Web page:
SAN FRANCISCO—Claiming a breakthrough in light-emitting diode (LED) technology, Cree Inc. Tuesday (Feb. 7) announced a new product that the company claims delivers twice the lumens per dollar of conventional LEDs and offers the highest performance in the industry.
Based on a new silicon carbide technology platform, the Cree's XT-E LED and the recently released XB-D LED addresses the largest obstacle to mass LED lighting adoption, initial cost, according to Cree (Durham, N.C.).
Cree maintains that the XT-E LED more than doubles the lumens per watt (LPW) of its XLamp XP-E LED family—providing up to 148 LPW at 85°C (or up to 162 LPW at 25°C) at 350mA. The XT-E LED delivers exceptional performance in the 3.45mm x 3.45mm XP footprint and can be used for almost all lighting applications, according to Cree.
Because the XT-E White LED is a successor product to XP-E High Efficiency LED, customers who incorporate it into lighting systems require only 3,000 hours of XT–E LED LM-80 data to achieve Energy Star qualification, as opposed to the normal 6,000 hours, Cree said.
Mike Watson, Cree's senior director marketing for LED components, said through a statement that Cree's XB-D LED "changed the game," introducing a better price-performance curve. "Now, with the XT-E LED, Cree continues to break barriers and extend its leadership on this new trajectory, delivering products that accelerate LED adoption," Watson said.
The XT-E White LED delivers up to 148 lumens and 148 LPW in cool white (6000 K) or up to 114 lumens and 114 LPW in warm white (3000 K), both at 350 mA, 85°C, according to Cree. Samples of the product are available immediately and production volumes are available with standard lead times, Cree said. More information about the XT-E White LED is available on Cree's website.
The decision to go AC vs DC was made a long time ago. Of course, we would not go DC over the distribution network. However, we COULD have a low voltage supply and wire the light switches with a smaller guage wire, needing less robust switches. Perhaps a not trivial reduction in wiring costs, as copper has gone up dramatically.
We would still have the AC for appliances and such.
It would not be a big deal for new houses.
This would mean 2 types of bulbs- DC for new, AC for old. This could be a show stopper due to manufacturers probable unwillingness to have 2 types. But, if LED is the way of the future, why not use it as close to the "raw" state as possible? Cheaper for product, less manufacturing cost, less copper cost, less wiring installation cost. And, less high voltage AC in the walls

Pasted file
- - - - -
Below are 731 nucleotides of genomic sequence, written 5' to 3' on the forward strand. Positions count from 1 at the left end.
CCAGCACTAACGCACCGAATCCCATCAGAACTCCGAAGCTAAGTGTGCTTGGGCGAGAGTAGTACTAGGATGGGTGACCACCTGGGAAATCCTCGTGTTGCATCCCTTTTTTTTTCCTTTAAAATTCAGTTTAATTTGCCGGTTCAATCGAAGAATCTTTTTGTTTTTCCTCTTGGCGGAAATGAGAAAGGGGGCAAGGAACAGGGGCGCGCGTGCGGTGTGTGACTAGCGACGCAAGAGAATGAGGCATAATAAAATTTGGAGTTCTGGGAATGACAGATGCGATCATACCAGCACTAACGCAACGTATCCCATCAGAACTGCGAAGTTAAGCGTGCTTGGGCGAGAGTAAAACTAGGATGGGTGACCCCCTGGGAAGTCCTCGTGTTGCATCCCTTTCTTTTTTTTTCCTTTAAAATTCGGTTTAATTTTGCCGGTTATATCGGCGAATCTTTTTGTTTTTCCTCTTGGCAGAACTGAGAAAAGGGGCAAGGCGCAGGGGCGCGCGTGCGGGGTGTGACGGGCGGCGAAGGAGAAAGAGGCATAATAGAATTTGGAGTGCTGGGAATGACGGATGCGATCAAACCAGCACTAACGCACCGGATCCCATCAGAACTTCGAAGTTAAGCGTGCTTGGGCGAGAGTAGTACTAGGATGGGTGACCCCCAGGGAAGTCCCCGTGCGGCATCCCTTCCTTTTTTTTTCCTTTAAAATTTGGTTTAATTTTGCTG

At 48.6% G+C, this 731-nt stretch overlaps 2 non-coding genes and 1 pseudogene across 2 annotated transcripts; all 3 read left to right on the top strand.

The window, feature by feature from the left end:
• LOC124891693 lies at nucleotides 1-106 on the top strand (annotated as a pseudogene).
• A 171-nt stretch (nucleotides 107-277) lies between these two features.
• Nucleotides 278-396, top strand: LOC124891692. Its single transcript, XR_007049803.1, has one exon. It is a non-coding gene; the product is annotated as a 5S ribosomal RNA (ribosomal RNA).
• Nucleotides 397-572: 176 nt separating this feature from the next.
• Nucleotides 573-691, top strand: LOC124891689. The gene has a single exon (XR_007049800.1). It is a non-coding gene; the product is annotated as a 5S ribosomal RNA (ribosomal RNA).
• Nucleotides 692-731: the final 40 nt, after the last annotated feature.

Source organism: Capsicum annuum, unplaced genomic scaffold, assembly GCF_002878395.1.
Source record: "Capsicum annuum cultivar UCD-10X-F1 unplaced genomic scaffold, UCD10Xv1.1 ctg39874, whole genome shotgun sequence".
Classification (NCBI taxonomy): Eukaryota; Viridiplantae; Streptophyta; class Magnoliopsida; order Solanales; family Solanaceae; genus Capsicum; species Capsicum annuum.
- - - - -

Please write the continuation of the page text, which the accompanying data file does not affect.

(BTW, I previously said DC for doorbell, incorrect. It is 12VAC, I think)
??? Wouldn't it be infinitely less disruptive (and I mean that pejoratively) to stick diodes in the CFL instead, if they prefer DC?
DC house current would mean that any appliance that doesn't require strictly 115 V would have to have a switching power supply. Not to mention, the electric utilities would have to co-locate gymongous rectifying circuits where they now have the final distribution transformers that go to 230 VAC. Which means, huge changes all over the distribution network.
Not a trivial change.
I have had somewhat the same results as DrQuine with CFL failures at home. In 2 years, I have replaces maybe 1/2 dozen bulbs out of the 30 or so that I have in service.
If one researches, it appears that the failures are due to the electronics associated with start-up.
In order to eliminate these issues, is there any effort to start wiring houses with DC for lighting? We already have DC for doorbells. This would be an easy extension, and would eliminate the cost of the start-up circuitry, and the associated failures.
We haven't anything remotely close to that. The CFL brands we buy are Sylvania or UtiliTech, which are sold at Best Buy. We've had much better luck than what you describe.
Basically, one failure that was premature, within maybe less than a year, one failure in a couple of years (which is also premature, in my book), and the rest keep soldiering on for many years.
As to going to laser lights, interesting concept. I wonder if the coherent nature of laser won't create some weird phenomena?
Our electric utility companies distributed many CFL bulbs for free, or at greatly reduced cost when they first came out. The fact that each CFL contains a small amount of mercury makes them much less desirable than LED's when you take into account the disposal cost.
David Patterson, known for his pioneering research that led to RAID, clusters and more, is part of a team at UC Berkeley that recently made its RISC-V processor architecture an open source hardware offering. We talk with Patterson and one of his colleagues behind the effort about the opportunities they see, what new kinds of designs they hope to enable and what it means for today’s commercial processor giants such as Intel, ARM and Imagination Technologies.